Understanding the differences and similarities will help improve how models represent storm clouds and other convective processes.
Precipitation is difficult to represent in global climate models. Although most single-column models can reproduce the observed average precipitation reasonably well, there are significant differences in their details, including mean precipitation intensity. Scientists evaluated the performance of seven single-column models, used by global models to complex processes, by comparing simulated surface precipitation with observations.
The different single-column models’ performances and associations with large-scale conditions provide insights on how to improve climate models’ representation of convection, the movement of heat or air through fluids. Convection is integral to forming storm clouds. The insights gained here will also improve approaches for future testing.
Precipitation is one of the most poorly parameterized physical processes in global climate models. Scientists often use a single grid-box column of a global climate model or a single-column model to more efficiently study and test the process representations or parameterization schemes in global climate models. The single-column model approach is also a key strategy of the U.S. Department of Energy’s (DOE) Atmospheric Radiation Measurement (ARM) Climate Research Facility and Atmospheric System Research activity.
However, most single-column model intercomparison studies organized by ARM have been focused on special cases or week- to month-long periods. To make a statistically meaningful comparison and evaluation of modeled precipitation, researchers conducted 3-year-long single-column model simulations of seven global climate models participating in the Fast-physics System Testbed and Research (FASTER) project at the ARM Southern Great Plains site.
Results of the study, conducted by DOE scientists at Brookhaven National Laboratory, show that although most single column models can reproduce the observed average precipitation reasonably well, there are significant differences in their details.
These variations (both among models and between models and observations) include differences between daytime and nighttime, warm and cold seasons, frequency and mean precipitation intensity, and convective and stratiform partition. Further analysis reveals distinct meteorological backgrounds for large underestimation and overestimation precipitation events. The former occur in strong ascending regimes with negative low-level horizontal heat and moisture influx, while the latter occur in the weak or moderate ascending regimes with positive low-level horizontal heat and moisture influx.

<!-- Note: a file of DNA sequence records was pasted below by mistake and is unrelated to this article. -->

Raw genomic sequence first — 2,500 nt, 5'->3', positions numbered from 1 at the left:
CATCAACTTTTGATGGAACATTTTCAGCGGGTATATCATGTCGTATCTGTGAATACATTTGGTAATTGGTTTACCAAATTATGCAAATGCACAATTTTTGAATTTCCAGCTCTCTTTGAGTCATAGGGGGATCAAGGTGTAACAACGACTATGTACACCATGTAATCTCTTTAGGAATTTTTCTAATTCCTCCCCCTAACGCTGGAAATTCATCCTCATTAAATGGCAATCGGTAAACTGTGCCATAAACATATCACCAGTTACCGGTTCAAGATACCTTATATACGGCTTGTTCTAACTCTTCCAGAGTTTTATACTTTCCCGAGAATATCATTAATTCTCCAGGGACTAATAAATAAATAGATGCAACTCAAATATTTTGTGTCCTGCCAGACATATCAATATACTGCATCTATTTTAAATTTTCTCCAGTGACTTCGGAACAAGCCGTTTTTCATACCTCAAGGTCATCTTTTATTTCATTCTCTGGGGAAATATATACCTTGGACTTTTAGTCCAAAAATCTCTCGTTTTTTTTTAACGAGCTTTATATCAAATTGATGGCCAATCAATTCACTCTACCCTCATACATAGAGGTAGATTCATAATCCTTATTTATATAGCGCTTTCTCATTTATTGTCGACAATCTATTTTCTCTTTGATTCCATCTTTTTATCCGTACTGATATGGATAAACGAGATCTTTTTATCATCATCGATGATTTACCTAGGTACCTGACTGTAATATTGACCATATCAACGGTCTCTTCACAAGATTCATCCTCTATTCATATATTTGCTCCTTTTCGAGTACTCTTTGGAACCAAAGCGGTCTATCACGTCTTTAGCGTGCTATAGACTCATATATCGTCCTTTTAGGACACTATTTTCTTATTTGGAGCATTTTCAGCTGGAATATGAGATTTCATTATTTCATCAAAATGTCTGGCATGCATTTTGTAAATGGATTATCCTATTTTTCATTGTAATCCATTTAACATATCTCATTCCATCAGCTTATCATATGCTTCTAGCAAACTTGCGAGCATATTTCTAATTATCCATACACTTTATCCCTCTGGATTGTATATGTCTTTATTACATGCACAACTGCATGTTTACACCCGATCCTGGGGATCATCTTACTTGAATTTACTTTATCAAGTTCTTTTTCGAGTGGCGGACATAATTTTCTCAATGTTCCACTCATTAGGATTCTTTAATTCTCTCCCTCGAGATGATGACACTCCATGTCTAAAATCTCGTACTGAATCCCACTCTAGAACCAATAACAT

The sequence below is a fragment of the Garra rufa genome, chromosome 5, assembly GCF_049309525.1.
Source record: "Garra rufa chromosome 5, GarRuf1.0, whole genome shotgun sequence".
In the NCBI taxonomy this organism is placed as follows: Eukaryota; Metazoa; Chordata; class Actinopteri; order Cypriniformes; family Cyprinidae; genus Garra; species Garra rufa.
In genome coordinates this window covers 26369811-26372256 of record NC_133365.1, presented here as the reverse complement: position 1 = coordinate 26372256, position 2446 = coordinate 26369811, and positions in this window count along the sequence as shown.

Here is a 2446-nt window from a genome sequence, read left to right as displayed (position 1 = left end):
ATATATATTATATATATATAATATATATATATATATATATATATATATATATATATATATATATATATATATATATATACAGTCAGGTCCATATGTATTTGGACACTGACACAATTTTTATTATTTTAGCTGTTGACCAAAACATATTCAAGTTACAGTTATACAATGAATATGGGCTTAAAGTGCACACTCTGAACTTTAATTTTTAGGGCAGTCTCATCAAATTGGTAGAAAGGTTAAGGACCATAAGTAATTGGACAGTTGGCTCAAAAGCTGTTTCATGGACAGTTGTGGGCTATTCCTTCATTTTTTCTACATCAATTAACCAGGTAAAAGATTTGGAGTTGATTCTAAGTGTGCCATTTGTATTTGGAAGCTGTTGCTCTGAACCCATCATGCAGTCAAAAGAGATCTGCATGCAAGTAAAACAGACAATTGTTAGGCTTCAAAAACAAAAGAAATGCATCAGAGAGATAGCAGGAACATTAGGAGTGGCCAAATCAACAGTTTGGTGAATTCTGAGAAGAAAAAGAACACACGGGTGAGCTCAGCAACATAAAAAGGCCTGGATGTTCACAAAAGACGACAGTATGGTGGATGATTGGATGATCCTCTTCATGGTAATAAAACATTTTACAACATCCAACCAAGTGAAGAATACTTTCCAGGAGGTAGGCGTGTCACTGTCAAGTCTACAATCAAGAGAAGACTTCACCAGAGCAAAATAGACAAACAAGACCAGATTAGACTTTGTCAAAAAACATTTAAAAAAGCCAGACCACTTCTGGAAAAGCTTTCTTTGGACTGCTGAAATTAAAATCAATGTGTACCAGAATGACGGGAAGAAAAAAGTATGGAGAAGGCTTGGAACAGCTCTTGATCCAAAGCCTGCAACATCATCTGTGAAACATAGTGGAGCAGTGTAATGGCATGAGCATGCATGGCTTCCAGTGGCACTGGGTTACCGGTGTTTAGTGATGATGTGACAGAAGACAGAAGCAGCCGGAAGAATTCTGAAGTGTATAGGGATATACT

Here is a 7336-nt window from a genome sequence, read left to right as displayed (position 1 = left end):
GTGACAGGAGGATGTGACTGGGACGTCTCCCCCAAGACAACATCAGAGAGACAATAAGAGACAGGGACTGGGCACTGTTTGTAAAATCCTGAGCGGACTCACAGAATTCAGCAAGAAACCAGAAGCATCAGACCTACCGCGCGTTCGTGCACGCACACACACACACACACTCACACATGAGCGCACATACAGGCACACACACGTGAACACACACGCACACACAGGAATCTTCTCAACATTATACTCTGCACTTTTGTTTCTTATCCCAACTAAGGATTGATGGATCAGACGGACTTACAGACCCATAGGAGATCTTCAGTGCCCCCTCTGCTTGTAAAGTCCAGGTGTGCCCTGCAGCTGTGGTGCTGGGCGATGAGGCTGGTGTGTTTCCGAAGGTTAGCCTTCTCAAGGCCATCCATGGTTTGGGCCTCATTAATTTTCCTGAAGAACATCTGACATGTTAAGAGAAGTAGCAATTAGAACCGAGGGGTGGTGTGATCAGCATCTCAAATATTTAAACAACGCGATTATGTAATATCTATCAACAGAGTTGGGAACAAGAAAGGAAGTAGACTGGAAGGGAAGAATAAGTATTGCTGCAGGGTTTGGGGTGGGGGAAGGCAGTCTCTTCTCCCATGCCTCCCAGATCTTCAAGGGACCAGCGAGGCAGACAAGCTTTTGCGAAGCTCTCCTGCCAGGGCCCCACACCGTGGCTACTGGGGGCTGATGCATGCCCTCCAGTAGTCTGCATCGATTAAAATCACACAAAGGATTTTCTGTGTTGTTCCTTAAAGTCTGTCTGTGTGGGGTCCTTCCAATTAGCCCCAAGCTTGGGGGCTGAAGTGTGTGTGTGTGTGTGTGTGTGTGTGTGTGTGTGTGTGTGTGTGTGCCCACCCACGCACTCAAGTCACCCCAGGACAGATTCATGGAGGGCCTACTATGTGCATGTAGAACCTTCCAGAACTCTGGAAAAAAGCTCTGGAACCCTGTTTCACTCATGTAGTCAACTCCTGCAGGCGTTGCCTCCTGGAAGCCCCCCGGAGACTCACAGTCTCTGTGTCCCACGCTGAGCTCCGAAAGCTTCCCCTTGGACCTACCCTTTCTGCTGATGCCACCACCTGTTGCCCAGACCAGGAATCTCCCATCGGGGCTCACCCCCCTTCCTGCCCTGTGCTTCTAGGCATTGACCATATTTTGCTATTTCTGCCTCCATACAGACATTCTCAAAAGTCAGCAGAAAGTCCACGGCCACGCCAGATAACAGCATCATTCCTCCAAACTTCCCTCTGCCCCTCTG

This work is part of the FASTER project supported by the U.S. Department of Energy’s Earth System Modeling program.
H. Song, W. Lin, Y. Lin, A.B. Wolf, R. Neggers, L.J. Donner, A.D. Del Genio, Y. Liu, “Evaluation of precipitation simulated by seven SCMs against the ARM observations at the SGP site.” Journal of Climate 26 (15), 5467–5492 (2013). [DOI: 10.1175/JCLI-D-12-00263.1]
Kristin Manke | newswise
Colorado River's connection with the ocean was a punctuated affair
16.11.2017 | University of Oregon
Researchers create largest, longest multiphysics earthquake simulation to date
14.11.2017 | Gauss Centre for Supercomputing
The formation of stars in distant galaxies is still largely unexplored. For the first time, astron-omers at the University of Geneva have now been able to closely observe a star system six billion light-years away. In doing so, they are confirming earlier simulations made by the University of Zurich. One special effect is made possible by the multiple reflections of images that run through the cosmos like a snake.
Today, astronomers have a pretty accurate idea of how stars were formed in the recent cosmic past. But do these laws also apply to older galaxies? For around a...
Just because someone is smart and well-motivated doesn't mean he or she can learn the visual skills needed to excel at tasks like matching fingerprints, interpreting medical X-rays, keeping track of aircraft on radar displays or forensic face matching.
That is the implication of a new study which shows for the first time that there is a broad range of differences in people's visual ability and that these...
Computer Tomography (CT) is a standard procedure in hospitals, but so far, the technology has not been suitable for imaging extremely small objects. In PNAS, a team from the Technical University of Munich (TUM) describes a Nano-CT device that creates three-dimensional x-ray images at resolutions up to 100 nanometers. The first test application: Together with colleagues from the University of Kassel and Helmholtz-Zentrum Geesthacht the researchers analyzed the locomotory system of a velvet worm.
During a CT analysis, the object under investigation is x-rayed and a detector measures the respective amount of radiation absorbed from various angles....
The quantum world is fragile; error correction codes are needed to protect the information stored in a quantum object from the deteriorating effects of noise. Quantum physicists in Innsbruck have developed a protocol to pass quantum information between differently encoded building blocks of a future quantum computer, such as processors and memories. Scientists may use this protocol in the future to build a data bus for quantum computers. The researchers have published their work in the journal Nature Communications.
Future quantum computers will be able to solve problems where conventional computers fail today. We are still far away from any large-scale implementation,...
Pillared graphene would transfer heat better if the theoretical material had a few asymmetric junctions that caused wrinkles, according to Rice University...
15.11.2017 | Event News
15.11.2017 | Event News
30.10.2017 | Event News
17.11.2017 | Physics and Astronomy
17.11.2017 | Health and Medicine
17.11.2017 | Studies and Analyses